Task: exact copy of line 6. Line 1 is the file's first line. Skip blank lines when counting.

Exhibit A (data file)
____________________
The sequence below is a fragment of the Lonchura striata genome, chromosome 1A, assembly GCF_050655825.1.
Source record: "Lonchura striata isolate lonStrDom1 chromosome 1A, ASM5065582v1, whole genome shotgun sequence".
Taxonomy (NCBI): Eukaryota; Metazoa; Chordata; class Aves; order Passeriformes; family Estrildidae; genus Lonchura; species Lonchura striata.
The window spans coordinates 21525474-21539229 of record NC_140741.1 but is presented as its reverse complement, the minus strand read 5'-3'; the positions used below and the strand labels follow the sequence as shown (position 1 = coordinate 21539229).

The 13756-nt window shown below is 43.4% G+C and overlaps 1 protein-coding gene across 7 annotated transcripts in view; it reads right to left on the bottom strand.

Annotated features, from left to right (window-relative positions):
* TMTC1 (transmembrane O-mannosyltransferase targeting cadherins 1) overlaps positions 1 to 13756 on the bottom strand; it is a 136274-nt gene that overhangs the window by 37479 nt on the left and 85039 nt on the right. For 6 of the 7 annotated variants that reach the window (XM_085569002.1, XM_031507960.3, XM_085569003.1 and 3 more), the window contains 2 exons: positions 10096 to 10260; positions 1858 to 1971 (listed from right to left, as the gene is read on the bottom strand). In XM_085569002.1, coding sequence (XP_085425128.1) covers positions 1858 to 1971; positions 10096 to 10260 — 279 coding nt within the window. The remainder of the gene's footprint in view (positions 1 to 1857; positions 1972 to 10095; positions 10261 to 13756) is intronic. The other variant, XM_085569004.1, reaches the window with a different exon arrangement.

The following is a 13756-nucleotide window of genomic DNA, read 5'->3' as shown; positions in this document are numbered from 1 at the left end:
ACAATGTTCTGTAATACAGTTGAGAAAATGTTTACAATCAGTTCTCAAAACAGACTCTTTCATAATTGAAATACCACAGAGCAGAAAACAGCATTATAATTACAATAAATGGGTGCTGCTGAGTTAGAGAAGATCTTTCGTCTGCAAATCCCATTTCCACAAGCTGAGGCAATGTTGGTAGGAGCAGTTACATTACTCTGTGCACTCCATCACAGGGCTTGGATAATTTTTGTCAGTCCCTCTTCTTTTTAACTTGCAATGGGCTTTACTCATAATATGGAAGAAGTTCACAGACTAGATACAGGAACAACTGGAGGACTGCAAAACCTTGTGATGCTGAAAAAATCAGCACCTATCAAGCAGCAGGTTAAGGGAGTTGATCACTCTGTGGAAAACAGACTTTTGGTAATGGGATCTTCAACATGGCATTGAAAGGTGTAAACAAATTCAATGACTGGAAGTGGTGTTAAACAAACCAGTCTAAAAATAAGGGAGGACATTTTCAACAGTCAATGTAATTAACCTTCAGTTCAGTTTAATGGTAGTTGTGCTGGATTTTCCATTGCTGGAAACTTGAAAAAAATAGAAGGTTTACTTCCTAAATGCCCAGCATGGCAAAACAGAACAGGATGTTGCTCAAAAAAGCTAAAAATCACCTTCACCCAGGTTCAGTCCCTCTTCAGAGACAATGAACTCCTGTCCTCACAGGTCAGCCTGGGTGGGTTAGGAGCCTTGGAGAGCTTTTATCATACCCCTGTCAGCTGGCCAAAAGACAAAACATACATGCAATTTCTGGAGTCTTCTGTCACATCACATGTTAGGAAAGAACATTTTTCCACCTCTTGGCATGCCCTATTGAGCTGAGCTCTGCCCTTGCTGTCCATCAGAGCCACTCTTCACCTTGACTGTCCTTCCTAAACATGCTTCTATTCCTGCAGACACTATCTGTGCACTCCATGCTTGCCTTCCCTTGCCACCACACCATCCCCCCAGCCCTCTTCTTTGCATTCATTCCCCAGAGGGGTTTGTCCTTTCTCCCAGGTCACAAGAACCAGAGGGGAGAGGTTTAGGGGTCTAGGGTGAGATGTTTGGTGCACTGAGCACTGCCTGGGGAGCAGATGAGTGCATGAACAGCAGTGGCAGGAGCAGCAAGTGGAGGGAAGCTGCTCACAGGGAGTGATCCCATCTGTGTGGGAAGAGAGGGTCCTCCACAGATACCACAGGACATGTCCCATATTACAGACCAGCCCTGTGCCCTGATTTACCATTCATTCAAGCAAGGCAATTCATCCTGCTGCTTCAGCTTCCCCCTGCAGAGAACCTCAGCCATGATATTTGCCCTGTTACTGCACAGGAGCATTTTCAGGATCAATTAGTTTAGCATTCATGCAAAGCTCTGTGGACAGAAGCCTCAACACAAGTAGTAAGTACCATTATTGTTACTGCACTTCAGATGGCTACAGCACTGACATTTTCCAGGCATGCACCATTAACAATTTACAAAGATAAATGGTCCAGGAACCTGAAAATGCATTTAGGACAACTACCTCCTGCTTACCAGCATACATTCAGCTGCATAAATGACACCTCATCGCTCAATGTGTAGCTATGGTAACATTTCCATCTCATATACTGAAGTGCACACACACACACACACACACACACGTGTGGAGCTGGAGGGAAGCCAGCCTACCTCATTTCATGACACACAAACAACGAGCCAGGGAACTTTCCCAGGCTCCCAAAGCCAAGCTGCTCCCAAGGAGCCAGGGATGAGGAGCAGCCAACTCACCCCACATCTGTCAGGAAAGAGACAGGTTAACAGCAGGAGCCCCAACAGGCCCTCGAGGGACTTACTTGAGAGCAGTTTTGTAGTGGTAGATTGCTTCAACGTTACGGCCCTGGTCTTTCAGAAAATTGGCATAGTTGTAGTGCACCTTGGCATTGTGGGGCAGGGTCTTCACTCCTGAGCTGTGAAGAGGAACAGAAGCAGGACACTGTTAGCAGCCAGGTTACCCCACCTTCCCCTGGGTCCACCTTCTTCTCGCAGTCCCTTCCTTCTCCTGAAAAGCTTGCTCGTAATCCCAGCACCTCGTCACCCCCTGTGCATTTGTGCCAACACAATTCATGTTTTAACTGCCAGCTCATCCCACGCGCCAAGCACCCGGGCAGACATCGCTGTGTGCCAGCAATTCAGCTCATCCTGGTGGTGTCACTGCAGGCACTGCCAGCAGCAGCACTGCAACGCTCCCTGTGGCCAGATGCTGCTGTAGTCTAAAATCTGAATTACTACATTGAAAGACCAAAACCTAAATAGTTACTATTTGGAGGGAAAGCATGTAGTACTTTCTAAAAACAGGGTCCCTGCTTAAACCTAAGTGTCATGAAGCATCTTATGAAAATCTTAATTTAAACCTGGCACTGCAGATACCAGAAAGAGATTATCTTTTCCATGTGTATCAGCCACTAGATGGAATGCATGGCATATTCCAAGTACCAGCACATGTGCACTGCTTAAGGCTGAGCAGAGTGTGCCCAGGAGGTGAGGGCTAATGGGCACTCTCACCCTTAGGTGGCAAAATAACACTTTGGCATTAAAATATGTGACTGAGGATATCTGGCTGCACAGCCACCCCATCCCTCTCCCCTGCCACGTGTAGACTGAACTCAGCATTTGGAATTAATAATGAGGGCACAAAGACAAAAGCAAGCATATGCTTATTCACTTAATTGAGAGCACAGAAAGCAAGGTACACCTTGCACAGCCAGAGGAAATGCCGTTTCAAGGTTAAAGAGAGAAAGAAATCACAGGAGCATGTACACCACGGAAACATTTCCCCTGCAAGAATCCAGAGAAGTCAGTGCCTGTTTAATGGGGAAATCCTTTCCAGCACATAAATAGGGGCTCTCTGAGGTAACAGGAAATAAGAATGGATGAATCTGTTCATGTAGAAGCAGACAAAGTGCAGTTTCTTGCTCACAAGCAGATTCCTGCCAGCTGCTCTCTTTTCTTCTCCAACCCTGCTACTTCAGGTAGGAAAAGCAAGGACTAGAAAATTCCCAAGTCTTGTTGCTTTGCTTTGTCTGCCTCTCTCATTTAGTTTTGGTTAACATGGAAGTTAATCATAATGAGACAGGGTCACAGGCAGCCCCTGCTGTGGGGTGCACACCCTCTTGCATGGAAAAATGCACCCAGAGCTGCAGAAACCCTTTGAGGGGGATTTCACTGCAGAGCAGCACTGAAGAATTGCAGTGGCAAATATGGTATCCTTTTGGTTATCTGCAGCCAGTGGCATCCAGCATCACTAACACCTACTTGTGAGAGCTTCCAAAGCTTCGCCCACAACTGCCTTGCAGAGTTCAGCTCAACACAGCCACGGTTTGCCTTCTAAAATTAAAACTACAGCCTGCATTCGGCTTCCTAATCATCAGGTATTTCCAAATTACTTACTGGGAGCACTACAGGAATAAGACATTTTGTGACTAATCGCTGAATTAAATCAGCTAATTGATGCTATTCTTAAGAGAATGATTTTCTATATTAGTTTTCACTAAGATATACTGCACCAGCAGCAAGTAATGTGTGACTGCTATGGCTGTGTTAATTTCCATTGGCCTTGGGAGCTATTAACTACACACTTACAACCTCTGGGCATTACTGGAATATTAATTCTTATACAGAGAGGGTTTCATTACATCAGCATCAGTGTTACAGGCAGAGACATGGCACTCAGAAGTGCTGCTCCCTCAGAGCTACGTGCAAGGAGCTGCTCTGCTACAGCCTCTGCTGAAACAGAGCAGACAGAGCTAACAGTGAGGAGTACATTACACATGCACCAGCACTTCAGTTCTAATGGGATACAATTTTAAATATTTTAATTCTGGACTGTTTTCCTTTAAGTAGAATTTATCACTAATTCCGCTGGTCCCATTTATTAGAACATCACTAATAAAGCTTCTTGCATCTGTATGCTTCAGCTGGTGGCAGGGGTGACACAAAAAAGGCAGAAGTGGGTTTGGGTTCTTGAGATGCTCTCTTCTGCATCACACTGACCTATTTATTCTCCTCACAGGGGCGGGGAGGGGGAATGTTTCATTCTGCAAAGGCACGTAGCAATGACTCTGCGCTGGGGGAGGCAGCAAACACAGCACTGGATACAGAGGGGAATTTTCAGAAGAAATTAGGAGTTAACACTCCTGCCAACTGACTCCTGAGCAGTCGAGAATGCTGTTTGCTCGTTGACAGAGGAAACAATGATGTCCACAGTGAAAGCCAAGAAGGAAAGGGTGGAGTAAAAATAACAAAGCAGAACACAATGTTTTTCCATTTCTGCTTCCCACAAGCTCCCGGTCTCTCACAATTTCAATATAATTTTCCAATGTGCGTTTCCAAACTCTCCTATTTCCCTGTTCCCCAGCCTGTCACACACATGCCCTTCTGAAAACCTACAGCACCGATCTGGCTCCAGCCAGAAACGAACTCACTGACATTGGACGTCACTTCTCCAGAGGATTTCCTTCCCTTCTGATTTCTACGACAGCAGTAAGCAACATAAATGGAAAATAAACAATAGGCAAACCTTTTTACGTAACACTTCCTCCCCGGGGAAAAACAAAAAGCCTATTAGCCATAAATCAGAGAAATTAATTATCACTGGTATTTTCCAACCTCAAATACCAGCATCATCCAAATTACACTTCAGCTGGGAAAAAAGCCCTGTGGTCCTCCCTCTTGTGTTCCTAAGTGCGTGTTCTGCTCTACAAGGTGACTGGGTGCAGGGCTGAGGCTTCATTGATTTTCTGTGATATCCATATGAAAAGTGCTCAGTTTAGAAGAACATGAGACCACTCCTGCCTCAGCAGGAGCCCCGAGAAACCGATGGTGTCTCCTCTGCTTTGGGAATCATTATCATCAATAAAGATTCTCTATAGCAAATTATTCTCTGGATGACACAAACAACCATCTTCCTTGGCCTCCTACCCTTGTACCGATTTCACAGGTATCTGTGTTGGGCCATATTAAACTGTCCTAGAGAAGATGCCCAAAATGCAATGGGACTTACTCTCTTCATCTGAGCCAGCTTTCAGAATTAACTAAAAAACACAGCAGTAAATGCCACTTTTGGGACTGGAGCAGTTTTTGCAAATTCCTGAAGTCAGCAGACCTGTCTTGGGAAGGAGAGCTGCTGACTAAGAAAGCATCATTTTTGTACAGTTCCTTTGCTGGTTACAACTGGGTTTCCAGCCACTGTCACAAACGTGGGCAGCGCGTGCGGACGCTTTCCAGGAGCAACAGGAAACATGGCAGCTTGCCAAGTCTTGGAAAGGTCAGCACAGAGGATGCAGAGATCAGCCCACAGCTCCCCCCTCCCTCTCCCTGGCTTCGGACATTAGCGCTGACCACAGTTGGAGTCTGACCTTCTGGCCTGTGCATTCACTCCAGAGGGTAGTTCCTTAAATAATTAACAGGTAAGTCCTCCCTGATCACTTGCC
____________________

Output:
Annotated features, from left to right (window-relative positions):